Types of TBIs
All TBIs refer to damage to brain tissue due to a traumatic event. Other types of brain injuries happen due to a lack of oxygen, but these are not TBIs.
Direct trauma or a violent jolt can injure the brain in different ways, and the following are some examples of TBI diagnoses.
- Concussion – This is the most common TBI, and it occurs when your brain suffers damage from hitting the inside of the skull. In the past, doctors thought concussions were minor injuries, but research shows these are serious and life-changing injuries with potentially lasting effects.
- Contusion or hemorrhage – A contusion is a bruise on your brain from mild bleeding. Some contusions develop into hematomas and require surgical removal. A hemorrhage involves uncontrollable bleeding in your brain, and it can be life-threatening without treatment.
- Coup-contrecoup – This refers to damage to two different sides of your brain, and it occurs when the brain bounces in the skull, hitting opposite sides. The effects can be more varied when this occurs, as different parts of the brain suffer damage.
- Diffuse axonal injury – This injury involves the shearing of axons (brain fibers), and it is one of the most serious types of TBIs.
- Penetrating brain injury – Unlike a “closed” TBI, a penetrating injury happens when something contacts your brain tissue and causes direct damage. Common examples are gunshot wounds or stabbings that make it to the brain. You can also suffer this injury if you have a bad skull fracture and a piece of bone penetrates the brain tissue.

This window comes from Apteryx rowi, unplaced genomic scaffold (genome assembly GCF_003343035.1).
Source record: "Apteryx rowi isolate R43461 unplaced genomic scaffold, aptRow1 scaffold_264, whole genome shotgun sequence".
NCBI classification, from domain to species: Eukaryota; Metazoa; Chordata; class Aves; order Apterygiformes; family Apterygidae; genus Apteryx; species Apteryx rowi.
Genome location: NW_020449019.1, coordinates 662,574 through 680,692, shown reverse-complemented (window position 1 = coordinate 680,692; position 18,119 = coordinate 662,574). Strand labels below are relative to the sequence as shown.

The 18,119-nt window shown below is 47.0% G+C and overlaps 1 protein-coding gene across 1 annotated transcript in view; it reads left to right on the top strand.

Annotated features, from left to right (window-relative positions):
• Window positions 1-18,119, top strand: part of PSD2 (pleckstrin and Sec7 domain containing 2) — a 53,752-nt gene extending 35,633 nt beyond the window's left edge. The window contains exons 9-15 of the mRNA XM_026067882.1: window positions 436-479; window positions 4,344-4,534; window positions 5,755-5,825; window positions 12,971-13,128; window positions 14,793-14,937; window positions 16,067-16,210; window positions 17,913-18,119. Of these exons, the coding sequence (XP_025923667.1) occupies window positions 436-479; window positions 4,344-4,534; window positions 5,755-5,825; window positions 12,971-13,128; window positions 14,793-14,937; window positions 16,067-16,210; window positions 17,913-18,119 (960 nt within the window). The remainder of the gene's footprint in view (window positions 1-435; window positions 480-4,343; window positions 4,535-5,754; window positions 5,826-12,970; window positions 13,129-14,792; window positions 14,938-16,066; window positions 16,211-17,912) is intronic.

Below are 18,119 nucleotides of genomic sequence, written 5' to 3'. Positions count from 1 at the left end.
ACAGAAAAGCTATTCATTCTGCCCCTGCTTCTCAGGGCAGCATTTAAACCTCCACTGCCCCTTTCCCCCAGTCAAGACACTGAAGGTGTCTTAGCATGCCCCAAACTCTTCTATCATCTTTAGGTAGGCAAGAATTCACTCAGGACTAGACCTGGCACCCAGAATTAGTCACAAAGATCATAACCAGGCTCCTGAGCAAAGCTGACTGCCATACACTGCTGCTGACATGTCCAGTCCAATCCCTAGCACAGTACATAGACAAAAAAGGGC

In addition, there are complications of brain injuries, including post-concussion syndrome, second impact syndrome, or intracranial pressure.
All brain injuries are serious and need medical treatment immediately. Even if you do not feel symptoms right away, always see a medical professional if you hit your head or suffer a sharp jolt of your head.
What Else Can I Do Going Forward?
Once the attorney has all they need to fight for your case and compensation, you must focus on resting. A TBI, even if deemed “mild,” is no joke, and you will be unable to return to employment or activities until your doctor gives you the green light. Until then, rest up and attend your physical therapy appointments (if any). Make sure you answer any questions your lawyer may have regarding your case as quickly as possible to ensure the settlement outcome is timely.
Call an Experienced Personal Injury Attorney
When someone suffers a TBI, it can change not only their lives but the lives of all those around them. Depending on the severity of the injury, you or your loved one might require significant care for the rest of your life. If you suffered a TBI in an accident, you must speak to an experienced personal injury attorney as soon as possible about your injury and the compensation you can seek in a claim against the at-fault party.
Do not waste any time. Once you have a diagnosis and treatment plan, reach out for legal assistance.